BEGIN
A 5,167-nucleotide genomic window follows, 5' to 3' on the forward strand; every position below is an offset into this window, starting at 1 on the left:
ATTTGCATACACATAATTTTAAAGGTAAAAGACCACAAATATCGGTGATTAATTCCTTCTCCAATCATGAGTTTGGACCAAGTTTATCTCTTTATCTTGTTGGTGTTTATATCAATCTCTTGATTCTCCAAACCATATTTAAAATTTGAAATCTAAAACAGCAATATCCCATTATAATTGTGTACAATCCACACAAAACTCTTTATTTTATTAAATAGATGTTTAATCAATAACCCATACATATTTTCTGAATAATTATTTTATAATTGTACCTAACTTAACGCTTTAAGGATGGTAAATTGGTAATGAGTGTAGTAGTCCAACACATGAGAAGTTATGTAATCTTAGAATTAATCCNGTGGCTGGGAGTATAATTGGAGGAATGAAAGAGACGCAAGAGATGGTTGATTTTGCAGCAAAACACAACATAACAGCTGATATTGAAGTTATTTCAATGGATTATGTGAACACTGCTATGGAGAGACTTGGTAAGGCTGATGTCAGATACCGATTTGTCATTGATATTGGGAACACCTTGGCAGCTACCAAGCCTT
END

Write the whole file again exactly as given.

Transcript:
A 5,167-nucleotide genomic window follows, 5' to 3' on the forward strand; every position below is an offset into this window, starting at 1 on the left:
ATTTGCATACACATAATTTTAAAGGTAAAAGACCACAAATATCGGTGATTAATTCCTTCTCCAATCATGAGTTTGGACCAAGTTTATCTCTTTATCTTGTTGGTGTTTATATCAATCTCTTGATTCTCCAAACCATATTTAAAATTTGAAATCTAAAACAGCAATATCCCATTATAATTGTGTACAATCCACACAAAACTCTTTATTTTATTAAATAGATGTTTAATCAATAACCCATACATATTTTCTGAATAATTATTTTATAATTGTACCTAACTTAACGCTTTAAGGATGGTAAATTGGTAATGAGTGTAGTAGTCCAACACATGAGAAGTTATGTAATCTTAGAATTAATCCNGTGGCTGGGAGTATAATTGGAGGAATGAAAGAGACGCAAGAGATGGTTGATTTTGCAGCAAAACACAACATAACAGCTGATATTGAAGTTATTTCAATGGATTATGTGAACACTGCTATGGAGAGACTTGGTAAGGCTGATGTCAGATACCGATTTGTCATTGATATTGGGAACACCTTGGCAGCTACCAAGCCTT